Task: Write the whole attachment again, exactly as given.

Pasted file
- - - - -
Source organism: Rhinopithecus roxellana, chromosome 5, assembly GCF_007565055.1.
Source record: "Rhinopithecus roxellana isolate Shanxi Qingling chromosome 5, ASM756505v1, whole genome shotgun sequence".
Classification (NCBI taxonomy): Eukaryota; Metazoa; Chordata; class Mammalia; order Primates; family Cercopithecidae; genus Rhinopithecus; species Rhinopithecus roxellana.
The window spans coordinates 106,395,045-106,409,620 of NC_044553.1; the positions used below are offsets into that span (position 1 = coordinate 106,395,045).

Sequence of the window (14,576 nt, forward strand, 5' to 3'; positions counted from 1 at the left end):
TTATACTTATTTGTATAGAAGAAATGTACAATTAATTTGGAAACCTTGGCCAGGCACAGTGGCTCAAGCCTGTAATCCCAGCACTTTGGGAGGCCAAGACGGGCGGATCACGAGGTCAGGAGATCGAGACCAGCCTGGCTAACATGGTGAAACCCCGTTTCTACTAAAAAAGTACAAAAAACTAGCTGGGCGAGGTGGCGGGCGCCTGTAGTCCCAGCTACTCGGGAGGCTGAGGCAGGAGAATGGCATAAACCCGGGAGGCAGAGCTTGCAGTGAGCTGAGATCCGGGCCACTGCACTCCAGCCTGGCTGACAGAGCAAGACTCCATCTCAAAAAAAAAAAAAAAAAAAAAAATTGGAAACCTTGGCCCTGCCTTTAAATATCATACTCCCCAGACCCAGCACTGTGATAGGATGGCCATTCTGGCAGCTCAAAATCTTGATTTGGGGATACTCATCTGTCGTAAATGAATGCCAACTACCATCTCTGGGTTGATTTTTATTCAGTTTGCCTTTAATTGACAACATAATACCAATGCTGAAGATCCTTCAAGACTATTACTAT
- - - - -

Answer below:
Source organism: Rhinopithecus roxellana, chromosome 5, assembly GCF_007565055.1.
Source record: "Rhinopithecus roxellana isolate Shanxi Qingling chromosome 5, ASM756505v1, whole genome shotgun sequence".
Classification (NCBI taxonomy): Eukaryota; Metazoa; Chordata; class Mammalia; order Primates; family Cercopithecidae; genus Rhinopithecus; species Rhinopithecus roxellana.
The window spans coordinates 106,395,045-106,409,620 of NC_044553.1; the positions used below are offsets into that span (position 1 = coordinate 106,395,045).

Sequence of the window (14,576 nt, forward strand, 5' to 3'; positions counted from 1 at the left end):
TTATACTTATTTGTATAGAAGAAATGTACAATTAATTTGGAAACCTTGGCCAGGCACAGTGGCTCAAGCCTGTAATCCCAGCACTTTGGGAGGCCAAGACGGGCGGATCACGAGGTCAGGAGATCGAGACCAGCCTGGCTAACATGGTGAAACCCCGTTTCTACTAAAAAAGTACAAAAAACTAGCTGGGCGAGGTGGCGGGCGCCTGTAGTCCCAGCTACTCGGGAGGCTGAGGCAGGAGAATGGCATAAACCCGGGAGGCAGAGCTTGCAGTGAGCTGAGATCCGGGCCACTGCACTCCAGCCTGGCTGACAGAGCAAGACTCCATCTCAAAAAAAAAAAAAAAAAAAAAAATTGGAAACCTTGGCCCTGCCTTTAAATATCATACTCCCCAGACCCAGCACTGTGATAGGATGGCCATTCTGGCAGCTCAAAATCTTGATTTGGGGATACTCATCTGTCGTAAATGAATGCCAACTACCATCTCTGGGTTGATTTTTATTCAGTTTGCCTTTAATTGACAACATAATACCAATGCTGAAGATCCTTCAAGACTATTACTAT